Concerns about opiates (such as Morphine, Oxycodone and Fentanyl) are common.
Addiction is really rare when a strong painkiller is used in the right dose to relieve pain.
Morphine and related drugs, when used in the right dose, do not shorten life but can actually enhance quality of life. If pain is controlled, appetite is better, and life will feel more worthwhile.
Side effects such as nausea and drowsiness are common when strong painkillers are started, or when the dose is increased - but these side effects wear off after a day or two.
You can legally drive when on opiates if your driving is not impaired. It is best to avoid driving when first starting opioids or if the dose has just gone up. Do carry a copy of the prescription in your car. Please review the leaflet Harlington Hospice: Guidelines for driving if taking strong medications which gives more information (see Downloads).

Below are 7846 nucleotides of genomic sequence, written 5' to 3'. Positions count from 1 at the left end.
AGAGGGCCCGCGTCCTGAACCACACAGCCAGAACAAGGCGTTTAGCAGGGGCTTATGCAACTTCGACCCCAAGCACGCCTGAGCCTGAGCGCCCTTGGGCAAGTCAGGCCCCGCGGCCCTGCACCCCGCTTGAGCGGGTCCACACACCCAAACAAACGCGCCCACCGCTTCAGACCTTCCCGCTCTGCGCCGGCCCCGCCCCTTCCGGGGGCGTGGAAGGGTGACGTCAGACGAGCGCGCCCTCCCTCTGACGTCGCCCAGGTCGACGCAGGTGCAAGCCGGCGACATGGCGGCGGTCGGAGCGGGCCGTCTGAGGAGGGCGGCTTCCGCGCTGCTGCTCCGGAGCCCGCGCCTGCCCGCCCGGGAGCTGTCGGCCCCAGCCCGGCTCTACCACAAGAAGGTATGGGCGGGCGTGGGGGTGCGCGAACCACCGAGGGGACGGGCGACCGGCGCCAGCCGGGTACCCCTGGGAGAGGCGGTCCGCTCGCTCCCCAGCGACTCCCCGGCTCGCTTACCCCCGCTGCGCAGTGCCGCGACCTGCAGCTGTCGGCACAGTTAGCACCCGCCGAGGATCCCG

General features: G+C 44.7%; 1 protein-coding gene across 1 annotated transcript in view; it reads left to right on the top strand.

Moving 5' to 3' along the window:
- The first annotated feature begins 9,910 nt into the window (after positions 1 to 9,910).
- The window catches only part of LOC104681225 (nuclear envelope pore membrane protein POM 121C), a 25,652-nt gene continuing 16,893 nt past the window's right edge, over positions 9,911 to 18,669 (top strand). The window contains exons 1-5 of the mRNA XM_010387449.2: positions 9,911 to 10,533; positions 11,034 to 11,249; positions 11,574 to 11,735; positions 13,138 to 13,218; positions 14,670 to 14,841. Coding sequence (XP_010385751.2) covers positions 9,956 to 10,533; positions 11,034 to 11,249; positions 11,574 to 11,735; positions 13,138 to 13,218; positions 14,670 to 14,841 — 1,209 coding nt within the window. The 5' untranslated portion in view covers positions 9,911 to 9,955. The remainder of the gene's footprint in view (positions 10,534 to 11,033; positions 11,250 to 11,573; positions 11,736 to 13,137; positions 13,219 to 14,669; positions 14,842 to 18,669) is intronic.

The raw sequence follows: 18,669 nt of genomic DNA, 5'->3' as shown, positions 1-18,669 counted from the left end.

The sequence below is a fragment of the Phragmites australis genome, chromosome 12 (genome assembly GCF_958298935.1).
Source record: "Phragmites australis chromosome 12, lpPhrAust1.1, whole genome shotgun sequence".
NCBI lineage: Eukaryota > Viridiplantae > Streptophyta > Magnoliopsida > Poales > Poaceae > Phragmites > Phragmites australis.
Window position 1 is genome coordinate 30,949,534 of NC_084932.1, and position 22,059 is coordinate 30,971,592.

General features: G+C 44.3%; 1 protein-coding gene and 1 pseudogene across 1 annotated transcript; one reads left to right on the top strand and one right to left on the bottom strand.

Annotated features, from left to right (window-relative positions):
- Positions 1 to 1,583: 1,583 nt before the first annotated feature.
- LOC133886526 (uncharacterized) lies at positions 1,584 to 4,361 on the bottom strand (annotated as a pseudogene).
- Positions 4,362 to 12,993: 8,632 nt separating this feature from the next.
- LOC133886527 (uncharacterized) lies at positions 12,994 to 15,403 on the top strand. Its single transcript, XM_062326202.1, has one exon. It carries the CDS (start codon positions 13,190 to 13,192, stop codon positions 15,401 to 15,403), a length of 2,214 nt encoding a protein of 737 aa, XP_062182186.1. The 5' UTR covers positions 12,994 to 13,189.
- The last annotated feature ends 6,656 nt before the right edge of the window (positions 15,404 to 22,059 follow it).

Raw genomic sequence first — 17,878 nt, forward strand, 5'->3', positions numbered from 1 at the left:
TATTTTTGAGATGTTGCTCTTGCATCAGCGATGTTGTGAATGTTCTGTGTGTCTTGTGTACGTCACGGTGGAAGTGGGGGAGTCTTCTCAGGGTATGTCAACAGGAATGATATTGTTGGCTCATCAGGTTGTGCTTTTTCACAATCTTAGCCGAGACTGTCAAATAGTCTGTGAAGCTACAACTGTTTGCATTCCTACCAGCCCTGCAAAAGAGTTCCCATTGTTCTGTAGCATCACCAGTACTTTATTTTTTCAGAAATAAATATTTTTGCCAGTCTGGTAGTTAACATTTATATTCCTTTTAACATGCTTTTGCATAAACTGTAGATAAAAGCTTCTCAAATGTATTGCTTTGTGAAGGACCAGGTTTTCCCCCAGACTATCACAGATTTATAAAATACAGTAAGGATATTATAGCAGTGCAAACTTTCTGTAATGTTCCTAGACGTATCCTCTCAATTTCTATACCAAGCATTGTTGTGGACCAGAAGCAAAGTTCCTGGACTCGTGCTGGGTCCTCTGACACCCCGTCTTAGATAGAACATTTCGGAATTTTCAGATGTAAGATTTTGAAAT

People worry that if morphine is used early in an illness, then it may not work if the pain gets worse. This isn't true. The dose can be increased or switched to another strong pain killer.
The 4 minute video below from Dr Pete Nightingale explains the different types of drugs related to morphine and how they can be safely managed to treat pain effectively at the end of life. He also discusses common myths about morphine.